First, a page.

The concept of co-location of marine areas receives an increased significance in the light of sustainable development in the already heavily used offshore marine realm. Within this study, different spatial co-location scenarios for the coupling of offshore aquacultures and wind farms are evaluated in order to support efficient and sustainable marine spatial management strategies. A Geographic Information System (GIS) and multi-criteria evaluation (MCE) techniques were combined to index suitable co-sites in the German exclusive economic zone of the North Sea. The MCE was based on criteria such as temperature, salinity or oxygen. In total, 13 possible aquaculture candidates (seaweed, bivalves, fish and crustaceans) were selected for the scenario configuration. The GIS modelling framework proved to be powerful in defining potential co-location sites. The aquaculture candidate oarweed (Laminaria digitata) revealed the highest suitability scores at 10–20 m depth from April to June, followed by haddock (Melanogrammus aeglefinus) at 20–30 m depth and dulse (Palmaria palmata) and Sea belt (Saccharina latissima) at 0–10 m depth between April and June. In summary, results showed several wind farms were de facto suitable sites for aquaculture since they exhibited high suitability scores for Integrated Multi-Trophic Aquaculture (IMTA) systems combining fish species, bivalves and seaweeds. The present results illustrate how synergies may be realised between competing needs of both offshore wind energy and offshore IMTA in the German EEZ of the North Sea. This might offer guidance to stakeholders and assist decision-makers in determining the most suitable sites for pilot projects using IMTA techniques.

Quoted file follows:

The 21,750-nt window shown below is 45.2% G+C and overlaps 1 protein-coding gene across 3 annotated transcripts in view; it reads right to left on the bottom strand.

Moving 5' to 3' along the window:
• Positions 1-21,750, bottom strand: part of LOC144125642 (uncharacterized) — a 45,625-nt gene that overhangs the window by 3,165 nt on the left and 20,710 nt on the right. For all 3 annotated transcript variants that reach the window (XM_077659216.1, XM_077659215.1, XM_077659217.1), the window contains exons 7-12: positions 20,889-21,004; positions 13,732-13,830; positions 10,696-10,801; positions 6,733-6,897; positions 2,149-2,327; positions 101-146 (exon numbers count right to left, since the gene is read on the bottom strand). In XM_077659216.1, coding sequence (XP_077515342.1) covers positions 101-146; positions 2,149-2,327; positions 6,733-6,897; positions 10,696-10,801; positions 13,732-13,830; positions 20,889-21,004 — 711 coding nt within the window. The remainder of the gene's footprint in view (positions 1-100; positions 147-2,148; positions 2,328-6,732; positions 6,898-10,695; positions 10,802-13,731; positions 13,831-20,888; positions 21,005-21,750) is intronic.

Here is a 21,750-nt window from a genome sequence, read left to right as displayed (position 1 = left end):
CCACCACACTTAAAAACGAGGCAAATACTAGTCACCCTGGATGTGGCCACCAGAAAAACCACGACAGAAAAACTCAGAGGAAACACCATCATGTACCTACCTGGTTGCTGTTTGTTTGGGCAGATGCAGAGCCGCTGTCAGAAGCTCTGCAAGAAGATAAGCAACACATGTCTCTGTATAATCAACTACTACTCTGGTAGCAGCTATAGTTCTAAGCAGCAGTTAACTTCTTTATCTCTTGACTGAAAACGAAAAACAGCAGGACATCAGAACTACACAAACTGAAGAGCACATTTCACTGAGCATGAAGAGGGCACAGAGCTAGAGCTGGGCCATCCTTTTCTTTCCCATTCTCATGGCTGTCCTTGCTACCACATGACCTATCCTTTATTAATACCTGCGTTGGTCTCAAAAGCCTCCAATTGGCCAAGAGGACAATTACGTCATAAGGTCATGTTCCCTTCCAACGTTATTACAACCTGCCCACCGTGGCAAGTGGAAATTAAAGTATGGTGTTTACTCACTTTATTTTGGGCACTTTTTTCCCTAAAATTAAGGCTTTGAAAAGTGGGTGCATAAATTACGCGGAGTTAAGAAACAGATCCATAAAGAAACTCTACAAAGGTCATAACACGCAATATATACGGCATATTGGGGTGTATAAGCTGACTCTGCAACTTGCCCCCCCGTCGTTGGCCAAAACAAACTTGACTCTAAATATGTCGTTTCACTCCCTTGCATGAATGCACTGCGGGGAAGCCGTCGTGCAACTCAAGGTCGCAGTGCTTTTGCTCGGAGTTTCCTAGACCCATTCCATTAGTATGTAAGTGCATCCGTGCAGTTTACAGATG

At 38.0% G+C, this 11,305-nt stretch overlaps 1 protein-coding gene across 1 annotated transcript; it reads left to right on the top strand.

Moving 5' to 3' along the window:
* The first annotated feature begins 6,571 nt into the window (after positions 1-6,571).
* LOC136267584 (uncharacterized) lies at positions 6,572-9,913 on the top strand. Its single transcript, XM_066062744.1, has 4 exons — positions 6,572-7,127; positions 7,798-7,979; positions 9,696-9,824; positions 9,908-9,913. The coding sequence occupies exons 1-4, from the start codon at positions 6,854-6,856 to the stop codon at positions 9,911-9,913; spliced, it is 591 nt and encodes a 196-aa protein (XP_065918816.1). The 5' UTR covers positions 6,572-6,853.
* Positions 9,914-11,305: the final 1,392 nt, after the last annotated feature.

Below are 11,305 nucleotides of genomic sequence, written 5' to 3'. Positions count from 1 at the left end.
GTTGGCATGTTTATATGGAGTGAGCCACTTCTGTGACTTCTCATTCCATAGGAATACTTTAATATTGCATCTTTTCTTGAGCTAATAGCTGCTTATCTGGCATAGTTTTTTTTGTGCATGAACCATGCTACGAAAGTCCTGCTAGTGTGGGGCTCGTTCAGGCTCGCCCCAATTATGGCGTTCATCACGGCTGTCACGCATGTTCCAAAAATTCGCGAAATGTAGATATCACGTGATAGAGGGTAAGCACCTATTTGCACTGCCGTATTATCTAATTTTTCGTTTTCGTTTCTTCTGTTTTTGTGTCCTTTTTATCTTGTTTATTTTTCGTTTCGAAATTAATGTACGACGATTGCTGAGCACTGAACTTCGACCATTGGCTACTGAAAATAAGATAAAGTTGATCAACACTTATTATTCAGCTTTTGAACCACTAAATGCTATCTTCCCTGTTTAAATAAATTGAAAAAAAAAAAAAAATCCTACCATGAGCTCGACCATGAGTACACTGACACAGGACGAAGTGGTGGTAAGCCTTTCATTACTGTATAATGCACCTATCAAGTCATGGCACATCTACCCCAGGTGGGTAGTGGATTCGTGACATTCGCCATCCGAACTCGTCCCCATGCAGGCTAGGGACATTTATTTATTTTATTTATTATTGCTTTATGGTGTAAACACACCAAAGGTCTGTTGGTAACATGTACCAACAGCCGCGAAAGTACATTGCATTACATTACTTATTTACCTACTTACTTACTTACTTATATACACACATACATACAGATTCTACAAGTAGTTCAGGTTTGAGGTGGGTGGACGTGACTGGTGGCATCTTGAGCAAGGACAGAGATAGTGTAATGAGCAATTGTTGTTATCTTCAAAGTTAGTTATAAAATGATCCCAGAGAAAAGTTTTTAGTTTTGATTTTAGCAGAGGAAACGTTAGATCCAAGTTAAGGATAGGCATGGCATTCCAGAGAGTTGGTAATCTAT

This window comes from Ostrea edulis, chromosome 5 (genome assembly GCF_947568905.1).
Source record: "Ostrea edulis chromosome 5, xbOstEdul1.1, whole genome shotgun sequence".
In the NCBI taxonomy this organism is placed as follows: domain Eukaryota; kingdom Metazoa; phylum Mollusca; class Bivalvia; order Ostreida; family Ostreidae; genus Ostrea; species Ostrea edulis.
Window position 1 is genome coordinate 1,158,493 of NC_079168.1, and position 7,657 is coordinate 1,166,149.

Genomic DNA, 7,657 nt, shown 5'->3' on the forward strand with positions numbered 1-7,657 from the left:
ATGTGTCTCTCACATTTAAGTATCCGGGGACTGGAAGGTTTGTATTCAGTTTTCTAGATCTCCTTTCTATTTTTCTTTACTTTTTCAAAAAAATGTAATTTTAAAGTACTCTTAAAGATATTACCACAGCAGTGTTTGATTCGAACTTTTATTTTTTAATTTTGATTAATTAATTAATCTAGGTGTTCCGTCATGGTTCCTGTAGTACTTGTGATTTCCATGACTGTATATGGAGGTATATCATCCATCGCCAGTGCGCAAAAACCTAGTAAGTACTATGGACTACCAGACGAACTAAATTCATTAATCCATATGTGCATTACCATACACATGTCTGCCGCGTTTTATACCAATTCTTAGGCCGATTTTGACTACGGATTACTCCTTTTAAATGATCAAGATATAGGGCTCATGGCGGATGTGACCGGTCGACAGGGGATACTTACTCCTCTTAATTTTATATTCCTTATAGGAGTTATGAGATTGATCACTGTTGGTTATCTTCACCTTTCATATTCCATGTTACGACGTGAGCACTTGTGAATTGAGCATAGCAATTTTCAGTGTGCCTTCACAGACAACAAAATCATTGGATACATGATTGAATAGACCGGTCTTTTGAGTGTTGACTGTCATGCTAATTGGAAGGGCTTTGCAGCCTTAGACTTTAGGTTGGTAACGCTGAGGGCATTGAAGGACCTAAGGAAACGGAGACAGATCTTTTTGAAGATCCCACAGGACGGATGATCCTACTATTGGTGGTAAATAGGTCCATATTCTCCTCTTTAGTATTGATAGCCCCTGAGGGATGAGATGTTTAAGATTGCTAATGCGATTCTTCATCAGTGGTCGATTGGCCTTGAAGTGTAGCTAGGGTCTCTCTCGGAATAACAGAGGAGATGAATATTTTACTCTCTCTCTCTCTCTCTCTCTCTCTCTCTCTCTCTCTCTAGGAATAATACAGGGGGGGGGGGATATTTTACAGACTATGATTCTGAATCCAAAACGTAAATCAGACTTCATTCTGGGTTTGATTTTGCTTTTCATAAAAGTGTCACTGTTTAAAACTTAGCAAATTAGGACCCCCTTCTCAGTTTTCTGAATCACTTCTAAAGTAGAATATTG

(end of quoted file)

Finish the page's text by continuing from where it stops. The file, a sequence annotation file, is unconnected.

Stakeholder participation is an important concept in marine environmental management; thus, their acceptance and opinions might influence policy decision making and effectiveness. This paper explores the factors that affect stakeholders' (traditional ocean users, including fishers and aquaculture farmers) acceptance and conducts an empirical analysis to determine the relationship among stakeholders' perceptions and acceptance. A total of 238 respondents completed a survey that was conducted in six coastal counties in western Taiwan. We used principle component analysis and two logistic regression models for the analysis: one model does not consider perception factors, while the other model estimates perception factors. The empirical results reveal that three perception factors related to the benefits of offshore wind farms significantly affect stakeholders' acceptance. Furthermore, the explanatory power, goodness-of-fit, and the predicted probability are greater when perception factors are considered in the logistic model. As a result, stakeholders' perceptions are important factors that influence their acceptance of OWFs along the western coast of Taiwan. According to our findings, recommendations are offered to resolve the user conflicts regarding OWF turbine construction and operation, including (1) communicating effectively and integrating stakeholder participation and (2) offering benefits to ocean users and local communities.